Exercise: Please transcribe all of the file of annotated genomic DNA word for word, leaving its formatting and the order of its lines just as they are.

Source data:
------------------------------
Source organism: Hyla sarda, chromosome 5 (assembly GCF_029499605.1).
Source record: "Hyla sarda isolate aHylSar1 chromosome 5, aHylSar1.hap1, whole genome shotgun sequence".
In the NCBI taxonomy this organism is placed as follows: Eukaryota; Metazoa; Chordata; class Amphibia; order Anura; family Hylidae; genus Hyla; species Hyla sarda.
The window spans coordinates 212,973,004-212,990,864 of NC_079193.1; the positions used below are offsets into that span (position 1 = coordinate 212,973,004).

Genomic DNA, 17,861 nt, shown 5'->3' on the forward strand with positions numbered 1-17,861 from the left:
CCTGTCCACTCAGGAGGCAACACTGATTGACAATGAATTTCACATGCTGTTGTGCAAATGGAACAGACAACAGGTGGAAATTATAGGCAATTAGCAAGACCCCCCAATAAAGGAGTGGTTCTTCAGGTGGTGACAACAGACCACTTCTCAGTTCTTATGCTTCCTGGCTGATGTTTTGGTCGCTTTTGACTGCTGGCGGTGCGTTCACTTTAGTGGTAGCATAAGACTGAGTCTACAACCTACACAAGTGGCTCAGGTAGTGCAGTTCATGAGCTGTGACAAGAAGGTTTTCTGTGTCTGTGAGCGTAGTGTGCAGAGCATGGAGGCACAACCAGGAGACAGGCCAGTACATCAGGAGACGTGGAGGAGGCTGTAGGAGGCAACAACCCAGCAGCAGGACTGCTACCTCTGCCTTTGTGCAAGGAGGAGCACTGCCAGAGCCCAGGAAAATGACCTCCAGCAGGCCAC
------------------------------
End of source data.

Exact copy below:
Source organism: Hyla sarda, chromosome 5 (assembly GCF_029499605.1).
Source record: "Hyla sarda isolate aHylSar1 chromosome 5, aHylSar1.hap1, whole genome shotgun sequence".
In the NCBI taxonomy this organism is placed as follows: Eukaryota; Metazoa; Chordata; class Amphibia; order Anura; family Hylidae; genus Hyla; species Hyla sarda.
The window spans coordinates 212,973,004-212,990,864 of NC_079193.1; the positions used below are offsets into that span (position 1 = coordinate 212,973,004).

Genomic DNA, 17,861 nt, shown 5'->3' on the forward strand with positions numbered 1-17,861 from the left:
CCTGTCCACTCAGGAGGCAACACTGATTGACAATGAATTTCACATGCTGTTGTGCAAATGGAACAGACAACAGGTGGAAATTATAGGCAATTAGCAAGACCCCCCAATAAAGGAGTGGTTCTTCAGGTGGTGACAACAGACCACTTCTCAGTTCTTATGCTTCCTGGCTGATGTTTTGGTCGCTTTTGACTGCTGGCGGTGCGTTCACTTTAGTGGTAGCATAAGACTGAGTCTACAACCTACACAAGTGGCTCAGGTAGTGCAGTTCATGAGCTGTGACAAGAAGGTTTTCTGTGTCTGTGAGCGTAGTGTGCAGAGCATGGAGGCACAACCAGGAGACAGGCCAGTACATCAGGAGACGTGGAGGAGGCTGTAGGAGGCAACAACCCAGCAGCAGGACTGCTACCTCTGCCTTTGTGCAAGGAGGAGCACTGCCAGAGCCCAGGAAAATGACCTCCAGCAGGCCAC